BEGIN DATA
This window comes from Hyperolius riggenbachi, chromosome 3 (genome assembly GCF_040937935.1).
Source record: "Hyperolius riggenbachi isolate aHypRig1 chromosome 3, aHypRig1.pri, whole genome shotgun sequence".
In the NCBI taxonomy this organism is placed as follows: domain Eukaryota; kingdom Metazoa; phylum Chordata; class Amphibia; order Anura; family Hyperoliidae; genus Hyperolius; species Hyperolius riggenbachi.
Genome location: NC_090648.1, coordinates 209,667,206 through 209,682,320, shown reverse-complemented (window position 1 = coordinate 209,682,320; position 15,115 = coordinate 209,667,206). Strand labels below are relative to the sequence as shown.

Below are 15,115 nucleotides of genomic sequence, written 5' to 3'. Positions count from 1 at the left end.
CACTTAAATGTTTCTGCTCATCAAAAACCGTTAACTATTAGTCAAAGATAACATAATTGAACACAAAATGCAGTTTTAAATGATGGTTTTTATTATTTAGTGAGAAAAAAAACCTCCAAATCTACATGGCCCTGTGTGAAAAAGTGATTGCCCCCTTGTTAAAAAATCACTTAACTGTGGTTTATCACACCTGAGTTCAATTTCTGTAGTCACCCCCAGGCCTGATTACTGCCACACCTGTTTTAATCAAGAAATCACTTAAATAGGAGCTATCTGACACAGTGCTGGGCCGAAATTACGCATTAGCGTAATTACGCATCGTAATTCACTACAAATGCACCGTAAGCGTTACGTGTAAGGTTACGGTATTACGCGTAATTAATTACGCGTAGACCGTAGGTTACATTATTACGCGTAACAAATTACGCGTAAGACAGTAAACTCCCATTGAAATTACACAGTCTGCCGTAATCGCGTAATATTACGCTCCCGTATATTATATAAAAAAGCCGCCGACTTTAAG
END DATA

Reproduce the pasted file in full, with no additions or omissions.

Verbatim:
This window comes from Hyperolius riggenbachi, chromosome 3 (genome assembly GCF_040937935.1).
Source record: "Hyperolius riggenbachi isolate aHypRig1 chromosome 3, aHypRig1.pri, whole genome shotgun sequence".
In the NCBI taxonomy this organism is placed as follows: domain Eukaryota; kingdom Metazoa; phylum Chordata; class Amphibia; order Anura; family Hyperoliidae; genus Hyperolius; species Hyperolius riggenbachi.
Genome location: NC_090648.1, coordinates 209,667,206 through 209,682,320, shown reverse-complemented (window position 1 = coordinate 209,682,320; position 15,115 = coordinate 209,667,206). Strand labels below are relative to the sequence as shown.

Below are 15,115 nucleotides of genomic sequence, written 5' to 3'. Positions count from 1 at the left end.
CACTTAAATGTTTCTGCTCATCAAAAACCGTTAACTATTAGTCAAAGATAACATAATTGAACACAAAATGCAGTTTTAAATGATGGTTTTTATTATTTAGTGAGAAAAAAAACCTCCAAATCTACATGGCCCTGTGTGAAAAAGTGATTGCCCCCTTGTTAAAAAATCACTTAACTGTGGTTTATCACACCTGAGTTCAATTTCTGTAGTCACCCCCAGGCCTGATTACTGCCACACCTGTTTTAATCAAGAAATCACTTAAATAGGAGCTATCTGACACAGTGCTGGGCCGAAATTACGCATTAGCGTAATTACGCATCGTAATTCACTACAAATGCACCGTAAGCGTTACGTGTAAGGTTACGGTATTACGCGTAATTAATTACGCGTAGACCGTAGGTTACATTATTACGCGTAACAAATTACGCGTAAGACAGTAAACTCCCATTGAAATTACACAGTCTGCCGTAATCGCGTAATATTACGCTCCCGTATATTATATAAAAAAGCCGCCGACTTTAAG